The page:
Mortgage Professionals Did Not Foresee Housing Bust, Economists Say
Browdie, Brian, American Banker
Byline: Brian Browdie
People who worked in the financial industry on the eve of the mortgage meltdown may themselves have believed in the seeming inevitability of rising home prices.
As evidenced by their own home purchases, executives who handled mortgage securitizations showed little awareness of anticipating the subprime crisis and subsequent crash in the housing market, according to a paper published recently by economists Ing-Haw Cheng and Sahil Raina at the University of Michigan and Wei Xiong at Princeton.
The economists, who set out to test the theory that mortgage professionals were aware the housing market was in trouble yet did little to dampen speculation, sampled a group drawn from attendees at the American Securitization Forum's 2006 meeting in Las Vegas.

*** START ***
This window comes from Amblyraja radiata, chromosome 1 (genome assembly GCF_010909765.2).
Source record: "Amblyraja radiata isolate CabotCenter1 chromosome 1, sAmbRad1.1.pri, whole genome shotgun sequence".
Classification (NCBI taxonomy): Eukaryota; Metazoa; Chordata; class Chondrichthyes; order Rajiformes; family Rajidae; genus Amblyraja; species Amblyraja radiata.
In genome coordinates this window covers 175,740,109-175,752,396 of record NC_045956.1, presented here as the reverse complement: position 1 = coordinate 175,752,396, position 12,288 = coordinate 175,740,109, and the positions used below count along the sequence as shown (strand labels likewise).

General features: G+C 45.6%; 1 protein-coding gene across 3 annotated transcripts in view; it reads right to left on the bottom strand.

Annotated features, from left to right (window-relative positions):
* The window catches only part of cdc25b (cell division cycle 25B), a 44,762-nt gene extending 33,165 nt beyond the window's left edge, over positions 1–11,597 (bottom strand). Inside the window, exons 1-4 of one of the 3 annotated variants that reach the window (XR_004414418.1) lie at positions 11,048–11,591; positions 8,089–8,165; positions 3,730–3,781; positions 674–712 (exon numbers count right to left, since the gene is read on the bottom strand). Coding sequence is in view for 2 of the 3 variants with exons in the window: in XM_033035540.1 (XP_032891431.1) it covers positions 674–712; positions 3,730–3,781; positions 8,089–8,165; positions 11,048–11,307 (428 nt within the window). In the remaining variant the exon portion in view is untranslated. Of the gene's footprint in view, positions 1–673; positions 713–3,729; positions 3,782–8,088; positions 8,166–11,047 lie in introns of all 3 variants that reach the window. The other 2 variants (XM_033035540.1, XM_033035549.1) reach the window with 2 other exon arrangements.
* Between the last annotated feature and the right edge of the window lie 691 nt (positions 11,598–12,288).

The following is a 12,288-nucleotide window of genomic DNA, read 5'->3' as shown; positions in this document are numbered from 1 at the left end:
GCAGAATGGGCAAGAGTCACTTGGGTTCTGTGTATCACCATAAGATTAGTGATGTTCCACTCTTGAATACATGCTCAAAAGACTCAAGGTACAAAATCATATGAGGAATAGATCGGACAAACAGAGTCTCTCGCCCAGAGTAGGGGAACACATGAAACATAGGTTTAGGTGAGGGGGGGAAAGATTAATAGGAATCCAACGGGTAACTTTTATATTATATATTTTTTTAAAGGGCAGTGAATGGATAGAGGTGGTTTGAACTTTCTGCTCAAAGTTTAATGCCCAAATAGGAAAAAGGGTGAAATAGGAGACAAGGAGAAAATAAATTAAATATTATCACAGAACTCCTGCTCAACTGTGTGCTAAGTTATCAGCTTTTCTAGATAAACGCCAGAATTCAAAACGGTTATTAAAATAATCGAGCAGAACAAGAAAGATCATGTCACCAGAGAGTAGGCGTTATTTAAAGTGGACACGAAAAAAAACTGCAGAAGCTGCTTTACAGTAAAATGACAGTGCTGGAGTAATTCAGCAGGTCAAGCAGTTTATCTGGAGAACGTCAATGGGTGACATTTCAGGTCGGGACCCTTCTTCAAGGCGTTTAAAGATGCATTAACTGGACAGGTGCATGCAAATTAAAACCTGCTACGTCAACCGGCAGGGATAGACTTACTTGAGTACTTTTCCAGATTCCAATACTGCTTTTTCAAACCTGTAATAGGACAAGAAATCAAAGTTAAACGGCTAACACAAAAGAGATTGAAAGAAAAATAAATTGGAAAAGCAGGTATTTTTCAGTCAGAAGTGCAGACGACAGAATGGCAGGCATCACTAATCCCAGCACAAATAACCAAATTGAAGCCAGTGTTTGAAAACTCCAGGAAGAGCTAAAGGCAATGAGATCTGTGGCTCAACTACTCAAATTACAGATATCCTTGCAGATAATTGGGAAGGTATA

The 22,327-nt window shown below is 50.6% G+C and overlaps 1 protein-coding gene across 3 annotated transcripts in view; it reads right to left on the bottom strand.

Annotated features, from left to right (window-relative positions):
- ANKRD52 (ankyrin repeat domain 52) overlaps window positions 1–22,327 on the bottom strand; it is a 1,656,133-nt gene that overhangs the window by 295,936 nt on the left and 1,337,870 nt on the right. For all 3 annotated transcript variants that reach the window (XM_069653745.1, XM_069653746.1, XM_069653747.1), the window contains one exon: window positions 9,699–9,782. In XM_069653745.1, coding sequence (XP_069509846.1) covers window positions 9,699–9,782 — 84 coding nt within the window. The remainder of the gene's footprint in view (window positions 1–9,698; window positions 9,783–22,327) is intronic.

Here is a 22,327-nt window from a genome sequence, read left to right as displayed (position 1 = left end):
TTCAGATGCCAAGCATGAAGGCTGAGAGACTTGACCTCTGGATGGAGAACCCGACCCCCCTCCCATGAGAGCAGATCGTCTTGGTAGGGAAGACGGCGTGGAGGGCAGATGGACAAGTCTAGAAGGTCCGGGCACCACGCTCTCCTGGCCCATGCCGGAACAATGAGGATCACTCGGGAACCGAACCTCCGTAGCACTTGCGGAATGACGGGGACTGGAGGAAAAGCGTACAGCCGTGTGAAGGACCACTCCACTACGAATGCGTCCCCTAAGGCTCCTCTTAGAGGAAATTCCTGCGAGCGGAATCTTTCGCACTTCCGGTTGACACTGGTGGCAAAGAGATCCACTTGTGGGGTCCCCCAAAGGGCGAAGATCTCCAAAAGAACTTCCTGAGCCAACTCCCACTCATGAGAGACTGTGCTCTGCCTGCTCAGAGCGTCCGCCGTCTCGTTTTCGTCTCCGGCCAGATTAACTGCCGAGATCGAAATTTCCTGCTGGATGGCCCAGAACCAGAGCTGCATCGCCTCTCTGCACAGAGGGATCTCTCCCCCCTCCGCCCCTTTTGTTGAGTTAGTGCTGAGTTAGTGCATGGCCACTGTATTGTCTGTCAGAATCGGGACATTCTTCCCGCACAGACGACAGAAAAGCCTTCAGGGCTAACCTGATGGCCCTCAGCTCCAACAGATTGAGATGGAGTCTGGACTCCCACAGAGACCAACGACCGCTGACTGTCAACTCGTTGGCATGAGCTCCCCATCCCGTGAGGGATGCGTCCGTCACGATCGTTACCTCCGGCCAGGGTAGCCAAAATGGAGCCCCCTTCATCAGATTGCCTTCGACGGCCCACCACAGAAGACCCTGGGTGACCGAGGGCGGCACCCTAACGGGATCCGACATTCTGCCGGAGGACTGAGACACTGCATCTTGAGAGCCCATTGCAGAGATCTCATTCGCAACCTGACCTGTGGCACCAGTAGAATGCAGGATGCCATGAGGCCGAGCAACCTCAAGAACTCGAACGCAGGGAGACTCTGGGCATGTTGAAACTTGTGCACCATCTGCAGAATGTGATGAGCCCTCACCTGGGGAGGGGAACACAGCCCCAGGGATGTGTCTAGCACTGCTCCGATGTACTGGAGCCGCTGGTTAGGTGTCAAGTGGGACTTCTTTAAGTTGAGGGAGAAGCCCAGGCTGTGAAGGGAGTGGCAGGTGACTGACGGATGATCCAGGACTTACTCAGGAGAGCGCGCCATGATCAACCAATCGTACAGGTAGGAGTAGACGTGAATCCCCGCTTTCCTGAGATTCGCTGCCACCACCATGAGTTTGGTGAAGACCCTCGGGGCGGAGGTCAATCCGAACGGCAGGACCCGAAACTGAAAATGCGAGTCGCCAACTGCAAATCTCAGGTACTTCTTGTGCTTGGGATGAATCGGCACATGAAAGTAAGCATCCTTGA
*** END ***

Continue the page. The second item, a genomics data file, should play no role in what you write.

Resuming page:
After screening out attendees who worked for credit card, student loan and other finance companies, the economists came up with a group of 400 investors and issuers who worked as senior and mid-level managers at JPMorgan Chase (JPM), Bank of America (BAC), Citigroup (NYSE:C), Wells Fargo (WFC), Countrywide, Lehman Brothers and other firms that securitized mortgages.
The economists, whose work was first reported in the Wall Street Journal, used a database of public records from Lexis-Nexis to collect data on the houses members of the group owned over roughly two years that preceded the bust that began in 2007. They researchers next set up two control groups: one consisting of equity analysts who did not cover the housing industry and a second made up of lawyers who did not work in real estate law who reflected how people who worked outside the mortgage industry acted during the run-up to the crisis. …